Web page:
Seamless Canada to further address military family challenges

Above image: Left to right, Lieutenant-General Frances Allen, Vice Chief of the Defence Staff (left), Member of Parliament Bryan May, Parliamentary Secretary to the Minister of National Defence (centre), and the Honourable Mary Wilson, Minister responsible for Military Affairs and of Service New Brunswick (right) met with participants from Canada’s provinces and territories in Ottawa June 14th to ratify the Terms of Reference for the Seamless Canada initiative.

A significant victory for military families, who often face unique challenges when posted to a new province, was celebrated by Seamless Canada on June 14 in Ottawa.

Thanks to the efforts of Seamless Canada, an initiative of the Department of National Defence (DND) and Canadian Armed Forces (CAF) to address the concerns of military families, Canada’s ten provinces and three territories officially signed the terms of reference of the Seamless Canada Steering Committee (SCSC).

The committee will be a permanent intergovernmental body of the provinces and federal partners to further the cause of military families and address their challenges.

“We’ve been working with the provinces and territories for over two years and now, with their final head nod, we’re signing this non-binding agreement amongst all the provinces to take on the challenges faced by military families when they move,” said Col. Stephane Boucher, Director Personnel Strategy at Military Personnel Command.

From 2018, CAF Minister Sajjan and Minister O’Regan met with different participants from the provinces and territories to discuss the Seamless Canada initiative.

Significant Milestone

The official signing of the terms of reference on Tuesday solidified the commitment of provinces to have conversations and address issues military families face, such as spousal employment, child care, and health care.

“It’s really important that we roll this out to make the transition between jurisdictions easier. Because if those transitions are easier that’s less stress on the family. If there’s less stress on the family, then the military member will choose to stay with the CAF and continue his or her mission,” noted Boucher.

On a personal level, Boucher understands what military families go through when posted province to province, not only because he served for more than 30 years but now because his sons also serve.

“We’ve established a social contract with the provinces and territories, and other federal departments, in order to recognize that military families face challenges different than the average Canadian. Although we’re not asking to be treated better, our different circumstances require a different lens, a little bit more understanding, in order to ensure we are not disadvantaged, which we currently are,” commented Boucher.

Tuesday was not only a chance for the provinces to sign the agreement but also to meet in person for the first time since the pandemic and share ideas.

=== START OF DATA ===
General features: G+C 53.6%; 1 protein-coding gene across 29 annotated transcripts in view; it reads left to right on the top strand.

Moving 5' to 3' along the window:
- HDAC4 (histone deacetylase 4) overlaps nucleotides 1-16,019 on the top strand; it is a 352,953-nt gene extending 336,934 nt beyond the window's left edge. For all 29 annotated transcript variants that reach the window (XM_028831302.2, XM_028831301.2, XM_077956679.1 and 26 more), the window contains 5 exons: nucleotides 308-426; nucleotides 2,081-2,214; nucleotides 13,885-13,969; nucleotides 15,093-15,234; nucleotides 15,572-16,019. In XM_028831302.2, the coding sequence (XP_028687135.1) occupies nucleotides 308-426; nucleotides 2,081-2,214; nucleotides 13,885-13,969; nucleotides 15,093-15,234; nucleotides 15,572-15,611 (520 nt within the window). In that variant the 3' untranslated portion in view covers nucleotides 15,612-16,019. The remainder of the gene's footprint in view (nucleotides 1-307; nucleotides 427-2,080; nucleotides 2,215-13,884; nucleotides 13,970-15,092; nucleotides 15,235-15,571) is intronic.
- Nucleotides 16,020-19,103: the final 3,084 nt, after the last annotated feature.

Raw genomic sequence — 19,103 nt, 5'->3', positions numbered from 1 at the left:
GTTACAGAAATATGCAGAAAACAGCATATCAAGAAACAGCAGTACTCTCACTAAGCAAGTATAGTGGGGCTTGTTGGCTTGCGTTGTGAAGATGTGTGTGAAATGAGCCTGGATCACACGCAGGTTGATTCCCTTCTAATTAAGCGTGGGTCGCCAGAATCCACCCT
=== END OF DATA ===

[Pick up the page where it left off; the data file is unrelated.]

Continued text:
In Sept., a virtual quarterly meeting will be held, the first since the terms were ratified, in which the driving issues, according to Boucher, will be child care and virtual health care.

Seamless Canada’s image taken at their meeting in 2019. Photo courtesy of DND.

About Seamless Canada

Seamless Canada was launched in 2018 by DND and CAF to address the needs of military families when they are posted from province to province.

“Relocating is challenging for military members and their families in the best of conditions. We must continue to work hard with our partners to ensure that our military families have seamless access to the services they need when they are posted across the country to serve Canadians. The signing of these Terms of Reference strengthens this important partnership and our ongoing commitment to improving the relocation experience for our service members and their families,” stated General Wayne Eyre, Chief of the Defence Staff, in a statement.

Current Initiatives

Several initiatives are currently underway, including developing a student military guide to assist guidance councillors when a child is posted in their school from another province. The hope is the guide will help children coming from different curriculums and credits to succeed in their new school.

They’ve also worked to alleviate concerns in the health care realm, including having the 90-day waiver removed for receiving health care in a new province.

“These are the kinds of issues and discussions provinces are all open to,” said Boucher.

Other areas Seamless Canada is still working on include child care and spousal employment.

Mary Wilson, minister of service and minister responsible for military affairs for the Province of New Brunswick, was selected as co-chair of the steering committee. She will join the minister of national defence or their designate as chair.

“I am honoured to take on the role of co-chair of the Seamless Canada Steering Committee. My family’s military history is a story I proudly share and I recognize the sacrifices made daily by Canadian Armed Forces families. My father was only 18 years old when he began his 25 years of service. One of my brothers served in the Canadian Armed Forces and three worked at Canadian Forces Base Gagetown in support of our military.

“I look forward to working with my provincial and territorial partners as we join forces to enrich the lives of military families,” stated Wilson.

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Mishall Rehman

Originally from Atlanta, GA, Mishall is a freelance journalist pursuing her passion for writing in her new homeland Canada. She currently lives in Trenton, ON with her husband.

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